Along came the news last week of an economic development group’s possible creation in an effort to grab state dollars (your tax money, folks) to float Phase I of an electric-bus, rapid-transit line. Here we go again. That the former Carmel-to-Indianapolis commuter bus service was cratered for lack of ridership as 2015 dawned seems to be of little note or interest to those involved. The idea is to create a regional development authority among Carmel, Westfield, Indianapolis and Greenwood. We get the idea, and we believe it could work. What we don’t get is the need for government to fund it and operate it, because that’s what would eventually transpire. Might we commend to your attention Amtrak? When has it ever turned a penny of profit? Closer to home, please take a look at the financial disaster that is IndyGo. No, no a thousand times no. The officials involved are well-meaning folks, we believe, but there is a better way: the private sector. For one, it likely would be run as a profitable business free from burdensome union undertones, and for another it wouldn’t be akin to a tax phlebotomy every time the coffers got mowed down. Oh, and the working title of the project? The Red Line. How financially fitting. Privatize it, people, and enjoy the ride.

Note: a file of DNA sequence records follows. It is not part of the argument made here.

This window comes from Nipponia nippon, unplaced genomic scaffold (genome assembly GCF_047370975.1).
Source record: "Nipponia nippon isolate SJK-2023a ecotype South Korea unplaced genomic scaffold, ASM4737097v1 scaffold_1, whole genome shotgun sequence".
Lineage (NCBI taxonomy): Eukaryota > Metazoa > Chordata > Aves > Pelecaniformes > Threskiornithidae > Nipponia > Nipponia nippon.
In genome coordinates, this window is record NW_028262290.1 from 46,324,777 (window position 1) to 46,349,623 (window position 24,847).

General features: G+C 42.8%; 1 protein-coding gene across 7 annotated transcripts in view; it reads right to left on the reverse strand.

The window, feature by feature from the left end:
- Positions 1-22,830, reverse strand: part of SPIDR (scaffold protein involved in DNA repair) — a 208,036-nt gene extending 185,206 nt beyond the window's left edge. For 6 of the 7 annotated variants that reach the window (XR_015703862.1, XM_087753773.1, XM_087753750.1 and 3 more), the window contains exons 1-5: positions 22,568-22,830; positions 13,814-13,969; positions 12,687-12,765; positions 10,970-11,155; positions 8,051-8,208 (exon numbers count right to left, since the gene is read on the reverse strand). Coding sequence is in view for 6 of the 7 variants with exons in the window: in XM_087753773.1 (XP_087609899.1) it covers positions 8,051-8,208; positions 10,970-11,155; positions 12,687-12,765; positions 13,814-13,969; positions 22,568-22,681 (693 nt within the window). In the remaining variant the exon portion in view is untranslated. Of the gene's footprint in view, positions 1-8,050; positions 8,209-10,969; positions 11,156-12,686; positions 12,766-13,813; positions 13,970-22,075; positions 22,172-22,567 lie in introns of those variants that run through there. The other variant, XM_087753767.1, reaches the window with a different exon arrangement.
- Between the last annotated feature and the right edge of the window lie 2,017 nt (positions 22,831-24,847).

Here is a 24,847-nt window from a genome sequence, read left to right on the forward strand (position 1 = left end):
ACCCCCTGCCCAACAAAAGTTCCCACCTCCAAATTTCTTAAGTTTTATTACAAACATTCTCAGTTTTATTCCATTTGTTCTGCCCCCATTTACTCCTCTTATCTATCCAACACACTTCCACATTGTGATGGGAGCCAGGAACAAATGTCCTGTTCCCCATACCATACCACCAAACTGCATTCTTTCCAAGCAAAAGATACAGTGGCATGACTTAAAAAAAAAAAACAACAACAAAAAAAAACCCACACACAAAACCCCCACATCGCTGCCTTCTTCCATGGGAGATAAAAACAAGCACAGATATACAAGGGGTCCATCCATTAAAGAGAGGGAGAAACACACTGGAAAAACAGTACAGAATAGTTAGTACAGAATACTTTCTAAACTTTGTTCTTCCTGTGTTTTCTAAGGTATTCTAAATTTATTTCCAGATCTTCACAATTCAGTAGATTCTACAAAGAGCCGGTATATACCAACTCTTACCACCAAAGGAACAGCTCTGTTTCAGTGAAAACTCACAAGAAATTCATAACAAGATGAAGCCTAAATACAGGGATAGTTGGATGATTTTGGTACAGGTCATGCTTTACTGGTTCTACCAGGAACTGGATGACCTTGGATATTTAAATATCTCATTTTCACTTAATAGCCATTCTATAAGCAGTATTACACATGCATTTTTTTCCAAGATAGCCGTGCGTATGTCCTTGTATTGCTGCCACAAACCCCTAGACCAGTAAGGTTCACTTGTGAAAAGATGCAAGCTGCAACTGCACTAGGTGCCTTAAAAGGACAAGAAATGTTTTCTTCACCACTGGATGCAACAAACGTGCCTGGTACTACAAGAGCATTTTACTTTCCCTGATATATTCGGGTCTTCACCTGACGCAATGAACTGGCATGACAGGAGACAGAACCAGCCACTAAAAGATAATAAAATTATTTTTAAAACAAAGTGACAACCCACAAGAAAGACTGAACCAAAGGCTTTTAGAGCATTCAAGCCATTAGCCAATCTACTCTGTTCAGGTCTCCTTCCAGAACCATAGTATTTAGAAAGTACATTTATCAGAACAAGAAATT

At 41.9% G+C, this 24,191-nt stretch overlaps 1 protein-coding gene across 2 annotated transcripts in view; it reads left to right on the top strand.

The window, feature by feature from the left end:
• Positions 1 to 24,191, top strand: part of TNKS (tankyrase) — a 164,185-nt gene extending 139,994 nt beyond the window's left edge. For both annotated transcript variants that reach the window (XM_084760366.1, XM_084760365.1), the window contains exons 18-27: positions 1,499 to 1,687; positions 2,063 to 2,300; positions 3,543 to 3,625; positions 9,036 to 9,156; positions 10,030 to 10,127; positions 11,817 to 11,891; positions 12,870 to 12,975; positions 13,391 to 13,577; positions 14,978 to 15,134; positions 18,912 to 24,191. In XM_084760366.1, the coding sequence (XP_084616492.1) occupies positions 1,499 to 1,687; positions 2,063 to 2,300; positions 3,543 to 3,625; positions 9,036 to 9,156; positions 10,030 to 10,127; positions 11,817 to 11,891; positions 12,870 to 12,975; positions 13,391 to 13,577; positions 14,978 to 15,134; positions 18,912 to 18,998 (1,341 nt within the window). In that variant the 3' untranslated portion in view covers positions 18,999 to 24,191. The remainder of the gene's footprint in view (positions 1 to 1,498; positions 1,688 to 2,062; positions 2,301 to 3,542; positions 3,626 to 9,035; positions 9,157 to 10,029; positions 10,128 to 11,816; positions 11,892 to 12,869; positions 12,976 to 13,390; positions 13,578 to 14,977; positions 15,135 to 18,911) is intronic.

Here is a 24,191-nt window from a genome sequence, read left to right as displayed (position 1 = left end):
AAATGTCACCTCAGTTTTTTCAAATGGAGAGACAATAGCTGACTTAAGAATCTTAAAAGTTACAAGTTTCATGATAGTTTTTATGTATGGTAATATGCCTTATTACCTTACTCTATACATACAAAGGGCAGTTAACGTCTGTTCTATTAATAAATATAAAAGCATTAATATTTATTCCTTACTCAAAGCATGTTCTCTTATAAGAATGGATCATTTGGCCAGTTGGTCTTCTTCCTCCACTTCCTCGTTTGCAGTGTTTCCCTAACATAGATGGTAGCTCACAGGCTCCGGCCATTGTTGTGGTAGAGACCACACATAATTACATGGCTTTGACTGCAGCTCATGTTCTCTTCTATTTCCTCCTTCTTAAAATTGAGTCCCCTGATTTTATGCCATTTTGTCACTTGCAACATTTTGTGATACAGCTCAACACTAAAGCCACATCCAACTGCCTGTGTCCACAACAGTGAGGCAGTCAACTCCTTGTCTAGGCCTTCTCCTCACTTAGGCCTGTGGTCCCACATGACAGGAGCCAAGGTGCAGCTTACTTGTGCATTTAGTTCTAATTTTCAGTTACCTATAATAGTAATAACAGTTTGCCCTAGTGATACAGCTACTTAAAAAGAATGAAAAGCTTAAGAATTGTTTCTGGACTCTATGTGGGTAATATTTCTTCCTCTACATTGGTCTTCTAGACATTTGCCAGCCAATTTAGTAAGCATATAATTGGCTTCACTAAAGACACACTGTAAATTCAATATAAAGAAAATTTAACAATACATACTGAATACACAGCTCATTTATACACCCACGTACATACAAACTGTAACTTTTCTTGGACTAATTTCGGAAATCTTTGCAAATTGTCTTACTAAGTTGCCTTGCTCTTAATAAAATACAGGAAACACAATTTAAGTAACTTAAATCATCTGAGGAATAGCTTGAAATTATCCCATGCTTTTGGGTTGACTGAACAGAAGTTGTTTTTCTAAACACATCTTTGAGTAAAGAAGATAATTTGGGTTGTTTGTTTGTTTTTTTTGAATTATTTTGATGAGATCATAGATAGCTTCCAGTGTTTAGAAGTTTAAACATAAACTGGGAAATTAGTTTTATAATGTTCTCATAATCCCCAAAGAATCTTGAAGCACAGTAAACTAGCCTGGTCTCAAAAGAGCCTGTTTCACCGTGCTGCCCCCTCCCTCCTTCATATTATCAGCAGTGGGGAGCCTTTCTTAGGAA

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Moles last week said the long-suffering Transportation Security Administration is nothing more than a government creation hindered by a philosophy of “fear and distrust.” They also said the coveted TSA PreCheck – the lane that gives expedited passage through the Skinner box – is doled out “like Halloween candy.” That’s all well and good. What shook us was this, according to Fox News: “A second report released … showed the agency failed to flag 73 commercial airport workers ‘linked to terrorism.’” More: “Washington hasn’t leveled with the American people,” Sen. Ben Sasse (R-Neb.) said. “And (the Department of Homeland Security) is treating this like a PR crisis instead of a homeland security threat.” Of course.